Dutasteride is an oral synthetic 4-azasteroid, is a potent, selective, irreversible inhibitor of type 1 and type 2 -5alpha-reductase (5AR), the enzyme that converts testosterone to dihydrotestosterone (DHT) intracellularly.
Dutasteride has been approved by the US FDA for treatment of prostate enlargement in the elderly. Although dutasteride is not approved for the treatment of hair loss, hair transplant surgeons sometimes prescribe dutasteride “off-label” for treatment of male-pattern hair loss, if characteristics of an individual patient warrant such use of the drug. Dutasteride is approved by the Korean FDA treatment of hair loss.
Mode of action of dutasteride in patients of hair loss
Dutasteride inhibits both type 1 and type 2 5α-reductase and is approved at the 0.5-mg dose for treatment of symptomatic benign prostatic hyperplasia (BPH). It is about 3 times as potent as finasteride at inhibiting type 2 5α-reductase and more than 100 times as potent at inhibiting the type 1 5α-reductase enzyme.
Dutasteride caused scalp and serum dihydrotestosterone levels to decrease and testosterone levels to increase in a dose-dependent fashion. Whereas 5-mg finasteride decreases serum DHT by about 70%, dutasteride can decrease serum DHT by more than 90%.
Efficacy of dutasteride
In one of the studies conducted, dutasteride 0.5 mg was found to be significantly more effective than finasteride 1 mg in men aged 18–40 years with androgenetic alopecia as assessed by hair counts, subject self-assessment and blinded and non-blinded evaluation of global photographs.In another 24-week, double-blind, placebo controlled, dose-ranging study, dutasteride increased hair growth in a dose-dependent manner. Dutasteride, 0.5 mg and 2.5 mg significantly improved hair counts after 24 weeks as compared to finasteride, 5 mg.
The 2.5-mg dutasteride dose was consistently superior to 0.5-mg dutasteride in promoting scalp hair growth. The 2.5-mg dose was also better than the 0.5-mg dose at suppressing scalp DHT (79% vs. 51%), whereas it was only marginally better at suppressing serum DHT (96% vs. 92%). This difference in the dose-response of serum and scalp DHT to inhibition with dutasteride is likely to be due to the greater contribution of type 1 5α-reductase to scalp DHT concentrations.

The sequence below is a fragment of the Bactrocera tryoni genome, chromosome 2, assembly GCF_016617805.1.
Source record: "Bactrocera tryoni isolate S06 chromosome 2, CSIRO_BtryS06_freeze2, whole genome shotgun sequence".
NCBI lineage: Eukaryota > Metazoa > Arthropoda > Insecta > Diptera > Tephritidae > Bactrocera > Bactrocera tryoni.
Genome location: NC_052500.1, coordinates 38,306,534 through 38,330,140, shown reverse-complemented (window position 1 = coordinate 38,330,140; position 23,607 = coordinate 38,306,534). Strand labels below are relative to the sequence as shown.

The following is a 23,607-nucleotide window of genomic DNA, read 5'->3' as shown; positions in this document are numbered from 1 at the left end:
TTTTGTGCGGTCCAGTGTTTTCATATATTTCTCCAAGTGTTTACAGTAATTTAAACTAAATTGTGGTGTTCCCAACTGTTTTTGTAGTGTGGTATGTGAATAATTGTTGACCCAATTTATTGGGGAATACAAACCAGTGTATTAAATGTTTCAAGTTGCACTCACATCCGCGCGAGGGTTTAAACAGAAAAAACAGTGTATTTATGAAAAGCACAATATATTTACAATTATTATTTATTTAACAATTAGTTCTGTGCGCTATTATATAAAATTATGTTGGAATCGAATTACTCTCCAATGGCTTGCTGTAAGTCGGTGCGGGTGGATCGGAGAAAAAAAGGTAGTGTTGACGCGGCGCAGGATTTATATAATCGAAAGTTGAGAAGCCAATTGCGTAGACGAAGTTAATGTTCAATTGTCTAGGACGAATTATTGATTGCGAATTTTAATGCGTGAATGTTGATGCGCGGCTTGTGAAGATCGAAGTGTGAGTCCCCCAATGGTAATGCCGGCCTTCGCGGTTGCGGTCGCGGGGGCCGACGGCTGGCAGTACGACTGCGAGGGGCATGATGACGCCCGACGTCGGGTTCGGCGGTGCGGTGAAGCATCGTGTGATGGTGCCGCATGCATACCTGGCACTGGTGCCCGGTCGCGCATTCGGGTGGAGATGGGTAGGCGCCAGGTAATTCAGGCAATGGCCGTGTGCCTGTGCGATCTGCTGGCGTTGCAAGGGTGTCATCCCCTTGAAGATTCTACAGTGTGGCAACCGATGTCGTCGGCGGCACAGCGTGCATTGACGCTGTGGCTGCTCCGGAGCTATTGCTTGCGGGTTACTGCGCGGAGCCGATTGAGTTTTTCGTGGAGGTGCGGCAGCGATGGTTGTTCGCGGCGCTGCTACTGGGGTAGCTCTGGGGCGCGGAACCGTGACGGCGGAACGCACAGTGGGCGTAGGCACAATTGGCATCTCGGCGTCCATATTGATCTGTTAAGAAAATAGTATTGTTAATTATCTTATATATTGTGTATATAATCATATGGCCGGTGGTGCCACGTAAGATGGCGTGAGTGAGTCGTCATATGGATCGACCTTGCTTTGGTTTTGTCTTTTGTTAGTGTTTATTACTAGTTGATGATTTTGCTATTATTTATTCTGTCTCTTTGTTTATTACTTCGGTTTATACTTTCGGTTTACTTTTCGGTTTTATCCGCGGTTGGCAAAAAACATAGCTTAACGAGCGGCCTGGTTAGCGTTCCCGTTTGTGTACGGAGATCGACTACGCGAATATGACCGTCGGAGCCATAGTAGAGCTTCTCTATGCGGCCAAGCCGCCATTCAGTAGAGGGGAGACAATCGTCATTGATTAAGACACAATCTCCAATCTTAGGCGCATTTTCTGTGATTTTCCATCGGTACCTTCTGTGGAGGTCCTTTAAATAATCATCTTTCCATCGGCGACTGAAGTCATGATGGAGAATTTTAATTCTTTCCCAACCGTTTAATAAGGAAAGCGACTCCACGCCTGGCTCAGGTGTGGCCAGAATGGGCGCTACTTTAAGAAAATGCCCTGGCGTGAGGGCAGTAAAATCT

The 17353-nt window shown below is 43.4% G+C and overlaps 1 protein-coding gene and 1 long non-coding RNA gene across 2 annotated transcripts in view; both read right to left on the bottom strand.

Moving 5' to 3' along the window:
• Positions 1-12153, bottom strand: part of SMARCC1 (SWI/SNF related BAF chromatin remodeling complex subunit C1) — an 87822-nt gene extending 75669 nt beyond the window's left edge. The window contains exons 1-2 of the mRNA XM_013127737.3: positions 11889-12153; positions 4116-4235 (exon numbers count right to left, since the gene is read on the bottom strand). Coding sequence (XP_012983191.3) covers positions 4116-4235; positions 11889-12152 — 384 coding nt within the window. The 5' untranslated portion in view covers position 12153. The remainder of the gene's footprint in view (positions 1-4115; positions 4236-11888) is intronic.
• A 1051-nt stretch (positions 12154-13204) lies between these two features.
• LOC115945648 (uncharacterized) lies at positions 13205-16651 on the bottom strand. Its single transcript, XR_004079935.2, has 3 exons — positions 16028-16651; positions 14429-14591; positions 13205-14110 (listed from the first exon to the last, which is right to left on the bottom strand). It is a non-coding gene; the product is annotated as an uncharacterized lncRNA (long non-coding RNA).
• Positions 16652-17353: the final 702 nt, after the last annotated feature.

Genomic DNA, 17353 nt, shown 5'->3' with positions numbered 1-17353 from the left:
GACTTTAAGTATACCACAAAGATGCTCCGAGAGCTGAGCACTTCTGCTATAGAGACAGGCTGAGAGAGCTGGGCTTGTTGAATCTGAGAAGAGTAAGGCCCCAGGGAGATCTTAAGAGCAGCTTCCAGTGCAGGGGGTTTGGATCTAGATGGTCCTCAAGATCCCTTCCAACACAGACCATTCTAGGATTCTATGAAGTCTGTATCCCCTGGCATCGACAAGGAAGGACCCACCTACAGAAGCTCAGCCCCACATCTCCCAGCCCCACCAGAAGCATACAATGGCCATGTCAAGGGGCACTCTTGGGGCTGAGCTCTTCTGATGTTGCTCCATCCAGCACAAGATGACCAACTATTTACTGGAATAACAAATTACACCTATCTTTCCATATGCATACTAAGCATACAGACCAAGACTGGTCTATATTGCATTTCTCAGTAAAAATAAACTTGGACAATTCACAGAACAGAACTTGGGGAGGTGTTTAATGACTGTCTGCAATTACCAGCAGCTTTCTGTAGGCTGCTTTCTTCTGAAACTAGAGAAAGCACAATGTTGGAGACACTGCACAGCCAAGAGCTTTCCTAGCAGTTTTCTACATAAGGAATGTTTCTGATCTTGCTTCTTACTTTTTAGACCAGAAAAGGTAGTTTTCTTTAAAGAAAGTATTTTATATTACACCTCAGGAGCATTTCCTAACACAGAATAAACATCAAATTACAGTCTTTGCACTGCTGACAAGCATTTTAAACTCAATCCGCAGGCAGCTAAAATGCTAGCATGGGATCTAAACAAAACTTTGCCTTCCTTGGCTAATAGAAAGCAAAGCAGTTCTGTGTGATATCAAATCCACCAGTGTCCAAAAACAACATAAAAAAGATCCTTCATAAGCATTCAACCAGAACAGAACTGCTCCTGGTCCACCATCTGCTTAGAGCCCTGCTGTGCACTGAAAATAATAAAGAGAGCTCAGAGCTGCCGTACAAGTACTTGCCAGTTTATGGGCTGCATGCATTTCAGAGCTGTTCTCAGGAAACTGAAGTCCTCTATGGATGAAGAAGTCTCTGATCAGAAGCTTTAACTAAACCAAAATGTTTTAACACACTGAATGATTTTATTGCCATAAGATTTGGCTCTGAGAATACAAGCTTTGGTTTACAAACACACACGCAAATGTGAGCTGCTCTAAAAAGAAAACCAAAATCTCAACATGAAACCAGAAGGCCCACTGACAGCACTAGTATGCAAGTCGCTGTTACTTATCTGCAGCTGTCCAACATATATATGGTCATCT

Other studies have confirmed efficacy of oral dutasteride compared with placebo in men with androgenetic alopecia as well as in comparison with finasteride.
Adverse effect profile of dutasteride
The adverse effect profile of dutasteride is quite similar to finasteride with the difference being in the plasma half-life of the drugs. Pharmacologic data has revealed a half-life for dutasteride of >240 hours, as compared to finasteride, with a half-life of 6–8 hours. This long half-life was evident in the persistent suppression of DHT with the 0.5-mg and 2.5-mg doses after dutasteride treatment was stopped. Because of this long half-life, men being treated with dutasteride should not donate blood until at least 6 months past their last dose to prevent administration to a pregnant female transfusion recipient.
Important potential side effects of dutasteride in a minority of patients may include sexual dysfunction and depression.
The phase 2 studies comparing dutasteride and finasteride showed that they were well tolerated and there were no new safety concerns. The incidence of sexual side effects in another study published in 2017 showed that dutasteride and finasteride were relatively well-tolerated with comparable sexual side effects in both the groups which were consistent with previously reported data.The incidence of adverse effects is also shown not be effected with long term use of dutasteride.
The Phase III BPH (benign prostatic hypertrophy) trials for Dutasteride were conducted on 4300 male subjects between the ages of 47 and 94 years old, 90% of them being Caucasian. The average age was 66 years old and the participants received either a placebo or a 0.5mg daily dose of Dutasteride. 2158 men received the placebo and 2166 of the men received Dutasteride. A total of 267 subjects (6% of each treatment group) were withdrawn from the studies due to adverse experiences, usually associated with the reproductive system. Withdrawal due to adverse events considered by the investigators to have a reasonable possibility of being caused by the medication occurred in 3% of the subjects receiving Dutasteride and in 2% of the subjects receiving the placebo.
There were no significant differences in side effects, serious adverse events, or withdrawals due to adverse events among any of the treatment groups, including the placebo group.
Current role of dutasteride in hair loss management
Although hair restoration surgeons prescribe FDA-approved medications for off-label use, it is important to keep in mind that the FDA has not approved dutasteride for the treatment of male pattern hair loss (MPHL). Therefore, when used to treat androgenetic alopecia, the beneficial effects, short- and long-term side effects and proper dosing of the medication is not known and shuld be clearly discussed with the patient.
Dutasteride has been FDA approved for prostatic enlargement in a dose of 0.5mg. The recommended dose of Dutasteride for benign prostatic hypertrophy (BPH) is 1 capsule (0.5 mg) taken orally once a day. The capsules should be swallowed whole. Dutasteride may be administered with or without food. No dosage adjustment is necessary for subjects with renal impairment or for the elderly.
It is important to check the liver function before starting the medication as it is completely metabolized in the liver. Given the long half-life it should not be used in individuals with liver issues.